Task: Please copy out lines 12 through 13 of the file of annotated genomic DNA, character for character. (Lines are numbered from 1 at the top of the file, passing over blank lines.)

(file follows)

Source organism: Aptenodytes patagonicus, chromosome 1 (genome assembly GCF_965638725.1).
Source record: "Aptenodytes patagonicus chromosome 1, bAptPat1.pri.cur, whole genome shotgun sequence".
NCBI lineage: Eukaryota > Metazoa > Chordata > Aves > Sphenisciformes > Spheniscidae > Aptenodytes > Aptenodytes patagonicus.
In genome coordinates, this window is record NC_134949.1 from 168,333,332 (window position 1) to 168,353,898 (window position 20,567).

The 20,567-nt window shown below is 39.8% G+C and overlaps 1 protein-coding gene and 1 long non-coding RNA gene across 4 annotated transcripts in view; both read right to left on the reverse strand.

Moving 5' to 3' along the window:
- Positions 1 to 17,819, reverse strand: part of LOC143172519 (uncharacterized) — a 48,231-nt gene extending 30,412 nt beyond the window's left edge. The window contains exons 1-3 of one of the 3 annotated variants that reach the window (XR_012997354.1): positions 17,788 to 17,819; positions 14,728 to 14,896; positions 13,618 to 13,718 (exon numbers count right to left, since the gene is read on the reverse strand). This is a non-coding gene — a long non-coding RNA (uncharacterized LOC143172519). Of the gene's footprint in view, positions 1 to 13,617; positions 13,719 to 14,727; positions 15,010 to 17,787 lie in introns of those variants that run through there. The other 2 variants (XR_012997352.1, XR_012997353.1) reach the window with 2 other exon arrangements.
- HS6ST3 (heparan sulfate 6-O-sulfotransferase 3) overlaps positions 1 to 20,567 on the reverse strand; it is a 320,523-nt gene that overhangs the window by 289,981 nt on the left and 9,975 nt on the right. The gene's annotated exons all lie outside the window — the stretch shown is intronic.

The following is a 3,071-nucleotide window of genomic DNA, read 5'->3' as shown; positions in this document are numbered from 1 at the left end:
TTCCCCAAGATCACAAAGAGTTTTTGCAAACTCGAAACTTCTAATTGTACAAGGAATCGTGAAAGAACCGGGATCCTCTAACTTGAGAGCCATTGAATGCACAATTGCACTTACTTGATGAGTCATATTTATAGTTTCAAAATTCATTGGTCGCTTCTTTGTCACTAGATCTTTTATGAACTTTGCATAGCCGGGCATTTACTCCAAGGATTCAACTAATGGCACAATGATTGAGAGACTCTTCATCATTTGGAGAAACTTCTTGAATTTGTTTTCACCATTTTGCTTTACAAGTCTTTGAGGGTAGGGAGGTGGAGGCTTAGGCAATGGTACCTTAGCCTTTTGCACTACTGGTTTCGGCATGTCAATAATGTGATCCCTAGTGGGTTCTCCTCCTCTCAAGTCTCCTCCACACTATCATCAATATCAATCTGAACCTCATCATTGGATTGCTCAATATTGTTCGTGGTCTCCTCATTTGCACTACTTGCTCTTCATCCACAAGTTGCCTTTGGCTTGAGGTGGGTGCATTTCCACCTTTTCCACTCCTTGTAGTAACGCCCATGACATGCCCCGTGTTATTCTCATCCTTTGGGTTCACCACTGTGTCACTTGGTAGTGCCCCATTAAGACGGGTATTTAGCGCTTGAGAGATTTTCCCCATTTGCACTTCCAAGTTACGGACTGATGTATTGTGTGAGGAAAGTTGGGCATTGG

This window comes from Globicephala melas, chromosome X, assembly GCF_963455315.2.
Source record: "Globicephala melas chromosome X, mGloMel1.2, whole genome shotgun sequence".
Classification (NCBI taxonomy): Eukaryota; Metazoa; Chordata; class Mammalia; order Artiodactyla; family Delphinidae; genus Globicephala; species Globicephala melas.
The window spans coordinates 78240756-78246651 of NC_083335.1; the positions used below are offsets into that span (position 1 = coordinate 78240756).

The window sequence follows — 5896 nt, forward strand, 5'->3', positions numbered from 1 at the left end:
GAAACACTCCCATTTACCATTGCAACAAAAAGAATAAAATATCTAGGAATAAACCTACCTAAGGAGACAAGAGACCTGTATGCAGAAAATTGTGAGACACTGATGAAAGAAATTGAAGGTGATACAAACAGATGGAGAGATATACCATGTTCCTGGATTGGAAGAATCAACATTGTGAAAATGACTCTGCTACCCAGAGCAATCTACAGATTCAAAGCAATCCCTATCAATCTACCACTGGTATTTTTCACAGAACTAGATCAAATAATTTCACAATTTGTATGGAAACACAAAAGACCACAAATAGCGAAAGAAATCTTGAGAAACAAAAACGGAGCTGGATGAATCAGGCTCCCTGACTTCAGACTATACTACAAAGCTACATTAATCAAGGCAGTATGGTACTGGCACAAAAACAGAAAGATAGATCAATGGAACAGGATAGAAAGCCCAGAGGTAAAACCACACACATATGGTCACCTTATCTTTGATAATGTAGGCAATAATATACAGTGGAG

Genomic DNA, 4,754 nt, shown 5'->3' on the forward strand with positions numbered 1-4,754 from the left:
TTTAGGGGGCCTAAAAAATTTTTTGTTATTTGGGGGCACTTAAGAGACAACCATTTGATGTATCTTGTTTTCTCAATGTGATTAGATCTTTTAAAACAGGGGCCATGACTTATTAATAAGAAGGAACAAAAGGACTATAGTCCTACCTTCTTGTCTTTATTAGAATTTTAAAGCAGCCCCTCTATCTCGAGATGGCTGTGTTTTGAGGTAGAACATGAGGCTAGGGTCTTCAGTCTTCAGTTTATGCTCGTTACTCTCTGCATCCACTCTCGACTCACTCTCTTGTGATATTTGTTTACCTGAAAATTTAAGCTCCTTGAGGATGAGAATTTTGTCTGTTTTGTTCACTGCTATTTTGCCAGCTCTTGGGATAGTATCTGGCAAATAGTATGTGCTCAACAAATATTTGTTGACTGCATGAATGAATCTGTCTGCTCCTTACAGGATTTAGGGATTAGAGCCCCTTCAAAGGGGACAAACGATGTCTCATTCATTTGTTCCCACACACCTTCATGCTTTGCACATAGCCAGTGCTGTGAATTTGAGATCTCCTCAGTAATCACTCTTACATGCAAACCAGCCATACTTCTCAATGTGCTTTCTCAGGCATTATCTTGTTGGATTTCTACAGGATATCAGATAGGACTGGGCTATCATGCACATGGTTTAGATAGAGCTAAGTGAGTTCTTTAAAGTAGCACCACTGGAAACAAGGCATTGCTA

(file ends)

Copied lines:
Source record: "Globicephala melas chromosome X, mGloMel1.2, whole genome shotgun sequence".
Classification (NCBI taxonomy): Eukaryota; Metazoa; Chordata; class Mammalia; order Artiodactyla; family Delphinidae; genus Globicephala; species Globicephala melas.